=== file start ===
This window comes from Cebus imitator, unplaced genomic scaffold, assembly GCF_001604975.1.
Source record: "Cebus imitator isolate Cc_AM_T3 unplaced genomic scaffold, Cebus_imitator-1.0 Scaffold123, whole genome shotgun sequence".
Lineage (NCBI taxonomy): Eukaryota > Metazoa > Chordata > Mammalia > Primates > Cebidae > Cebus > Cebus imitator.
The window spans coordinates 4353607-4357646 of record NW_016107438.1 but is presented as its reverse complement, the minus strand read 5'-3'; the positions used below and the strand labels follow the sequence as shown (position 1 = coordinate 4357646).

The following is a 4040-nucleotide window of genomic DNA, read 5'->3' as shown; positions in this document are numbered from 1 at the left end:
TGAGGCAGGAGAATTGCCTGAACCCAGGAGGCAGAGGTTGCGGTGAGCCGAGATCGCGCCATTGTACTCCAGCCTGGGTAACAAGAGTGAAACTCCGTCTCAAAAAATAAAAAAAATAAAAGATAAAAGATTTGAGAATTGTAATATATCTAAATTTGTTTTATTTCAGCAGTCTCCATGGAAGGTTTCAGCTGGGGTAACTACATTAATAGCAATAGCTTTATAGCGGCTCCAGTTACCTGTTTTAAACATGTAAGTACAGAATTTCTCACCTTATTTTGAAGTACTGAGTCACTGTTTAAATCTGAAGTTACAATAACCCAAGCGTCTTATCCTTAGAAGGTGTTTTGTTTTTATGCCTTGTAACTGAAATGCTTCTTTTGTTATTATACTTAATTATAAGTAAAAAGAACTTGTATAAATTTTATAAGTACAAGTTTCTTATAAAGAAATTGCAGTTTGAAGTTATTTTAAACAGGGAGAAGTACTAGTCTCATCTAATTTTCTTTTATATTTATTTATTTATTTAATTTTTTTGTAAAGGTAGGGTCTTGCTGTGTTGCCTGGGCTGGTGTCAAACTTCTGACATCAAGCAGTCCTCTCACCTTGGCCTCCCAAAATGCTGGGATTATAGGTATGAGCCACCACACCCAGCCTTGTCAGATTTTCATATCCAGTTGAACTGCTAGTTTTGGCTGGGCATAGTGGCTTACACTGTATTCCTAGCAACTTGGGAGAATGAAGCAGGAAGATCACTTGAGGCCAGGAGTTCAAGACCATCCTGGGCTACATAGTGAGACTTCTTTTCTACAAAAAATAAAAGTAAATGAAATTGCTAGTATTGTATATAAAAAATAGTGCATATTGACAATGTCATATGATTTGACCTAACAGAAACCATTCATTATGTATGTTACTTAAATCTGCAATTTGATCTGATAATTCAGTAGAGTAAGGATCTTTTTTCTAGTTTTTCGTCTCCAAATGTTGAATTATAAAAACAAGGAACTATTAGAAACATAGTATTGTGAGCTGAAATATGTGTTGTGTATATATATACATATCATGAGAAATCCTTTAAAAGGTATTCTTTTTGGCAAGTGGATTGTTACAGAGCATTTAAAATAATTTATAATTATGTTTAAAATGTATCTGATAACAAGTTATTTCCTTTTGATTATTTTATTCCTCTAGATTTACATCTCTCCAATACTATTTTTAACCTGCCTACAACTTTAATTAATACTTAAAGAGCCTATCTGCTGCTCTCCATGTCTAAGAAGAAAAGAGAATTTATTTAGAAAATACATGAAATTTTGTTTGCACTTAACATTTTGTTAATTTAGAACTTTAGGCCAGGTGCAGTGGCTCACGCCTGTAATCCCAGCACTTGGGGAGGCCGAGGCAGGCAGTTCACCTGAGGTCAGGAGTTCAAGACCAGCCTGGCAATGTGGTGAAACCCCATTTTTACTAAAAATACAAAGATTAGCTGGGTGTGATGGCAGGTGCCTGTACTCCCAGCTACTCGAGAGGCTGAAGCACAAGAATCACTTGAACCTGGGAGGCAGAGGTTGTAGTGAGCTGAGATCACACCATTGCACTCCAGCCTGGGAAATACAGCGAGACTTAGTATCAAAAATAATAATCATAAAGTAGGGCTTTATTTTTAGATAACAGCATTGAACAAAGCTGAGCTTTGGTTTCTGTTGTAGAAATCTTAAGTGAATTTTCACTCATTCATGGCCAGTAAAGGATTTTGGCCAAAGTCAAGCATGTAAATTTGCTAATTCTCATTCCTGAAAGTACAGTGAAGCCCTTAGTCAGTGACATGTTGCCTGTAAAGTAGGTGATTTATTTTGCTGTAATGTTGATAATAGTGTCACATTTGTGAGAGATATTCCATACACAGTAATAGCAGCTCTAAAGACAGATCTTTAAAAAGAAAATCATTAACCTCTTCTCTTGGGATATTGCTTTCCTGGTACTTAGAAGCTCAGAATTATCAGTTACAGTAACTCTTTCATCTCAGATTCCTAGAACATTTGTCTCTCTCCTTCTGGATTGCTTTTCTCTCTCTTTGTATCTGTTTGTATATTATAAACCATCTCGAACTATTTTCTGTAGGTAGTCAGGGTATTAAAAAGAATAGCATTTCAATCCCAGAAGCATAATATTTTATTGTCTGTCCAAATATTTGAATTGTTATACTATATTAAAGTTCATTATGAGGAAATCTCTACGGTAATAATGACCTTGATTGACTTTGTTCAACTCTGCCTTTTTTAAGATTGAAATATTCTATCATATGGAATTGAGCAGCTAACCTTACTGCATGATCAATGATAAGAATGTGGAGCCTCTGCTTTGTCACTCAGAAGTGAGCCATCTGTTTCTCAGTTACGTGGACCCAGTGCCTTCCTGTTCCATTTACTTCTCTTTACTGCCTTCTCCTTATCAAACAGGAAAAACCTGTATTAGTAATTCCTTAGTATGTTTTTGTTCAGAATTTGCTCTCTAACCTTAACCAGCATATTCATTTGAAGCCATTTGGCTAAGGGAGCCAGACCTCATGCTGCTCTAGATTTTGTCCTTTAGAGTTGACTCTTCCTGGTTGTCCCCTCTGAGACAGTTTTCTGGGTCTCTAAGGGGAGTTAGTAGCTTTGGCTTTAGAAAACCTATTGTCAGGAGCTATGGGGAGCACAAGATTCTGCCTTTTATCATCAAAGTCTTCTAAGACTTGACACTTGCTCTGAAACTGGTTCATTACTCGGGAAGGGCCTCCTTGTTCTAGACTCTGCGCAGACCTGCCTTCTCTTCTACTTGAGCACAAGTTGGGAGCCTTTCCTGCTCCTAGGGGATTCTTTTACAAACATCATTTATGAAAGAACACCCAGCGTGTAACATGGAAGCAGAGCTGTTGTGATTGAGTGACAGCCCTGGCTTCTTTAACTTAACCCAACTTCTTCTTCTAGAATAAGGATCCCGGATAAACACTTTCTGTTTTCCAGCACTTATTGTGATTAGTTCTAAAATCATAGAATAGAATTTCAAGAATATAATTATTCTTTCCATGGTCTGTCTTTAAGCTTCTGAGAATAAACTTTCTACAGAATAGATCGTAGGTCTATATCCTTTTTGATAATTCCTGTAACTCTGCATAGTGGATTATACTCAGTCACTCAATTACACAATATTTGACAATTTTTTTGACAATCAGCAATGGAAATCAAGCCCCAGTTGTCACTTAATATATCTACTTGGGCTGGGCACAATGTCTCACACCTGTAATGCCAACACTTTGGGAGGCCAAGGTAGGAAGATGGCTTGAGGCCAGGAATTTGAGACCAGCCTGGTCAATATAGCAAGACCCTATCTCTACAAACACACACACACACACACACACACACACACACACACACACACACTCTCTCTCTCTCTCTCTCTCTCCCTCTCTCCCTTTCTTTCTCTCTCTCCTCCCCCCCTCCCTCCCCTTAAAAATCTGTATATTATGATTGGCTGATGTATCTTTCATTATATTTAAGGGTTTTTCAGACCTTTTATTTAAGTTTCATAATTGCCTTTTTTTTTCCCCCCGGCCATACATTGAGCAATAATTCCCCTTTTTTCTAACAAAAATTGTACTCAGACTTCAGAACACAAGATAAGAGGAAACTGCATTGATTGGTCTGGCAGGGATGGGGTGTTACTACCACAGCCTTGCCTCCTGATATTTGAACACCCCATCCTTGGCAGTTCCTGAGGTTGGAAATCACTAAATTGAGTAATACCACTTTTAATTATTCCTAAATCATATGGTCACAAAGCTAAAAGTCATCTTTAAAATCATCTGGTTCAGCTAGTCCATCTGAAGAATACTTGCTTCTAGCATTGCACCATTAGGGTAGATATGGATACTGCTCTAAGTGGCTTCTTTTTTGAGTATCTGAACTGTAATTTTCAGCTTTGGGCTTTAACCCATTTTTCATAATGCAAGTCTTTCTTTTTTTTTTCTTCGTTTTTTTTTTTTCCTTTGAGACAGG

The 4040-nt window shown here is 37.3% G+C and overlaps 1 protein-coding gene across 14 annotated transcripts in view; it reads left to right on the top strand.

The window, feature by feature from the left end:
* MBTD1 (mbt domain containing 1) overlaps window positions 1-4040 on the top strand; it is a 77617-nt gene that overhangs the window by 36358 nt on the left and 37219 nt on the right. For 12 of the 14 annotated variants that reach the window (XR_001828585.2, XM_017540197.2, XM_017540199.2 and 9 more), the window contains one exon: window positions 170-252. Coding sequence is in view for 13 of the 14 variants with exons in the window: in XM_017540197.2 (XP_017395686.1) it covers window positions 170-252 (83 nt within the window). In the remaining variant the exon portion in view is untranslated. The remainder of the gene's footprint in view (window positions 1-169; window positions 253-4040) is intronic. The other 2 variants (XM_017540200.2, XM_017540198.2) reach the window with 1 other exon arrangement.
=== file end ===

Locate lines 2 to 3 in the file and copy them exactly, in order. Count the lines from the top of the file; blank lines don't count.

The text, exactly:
Source record: "Cebus imitator isolate Cc_AM_T3 unplaced genomic scaffold, Cebus_imitator-1.0 Scaffold123, whole genome shotgun sequence".
Lineage (NCBI taxonomy): Eukaryota > Metazoa > Chordata > Mammalia > Primates > Cebidae > Cebus > Cebus imitator.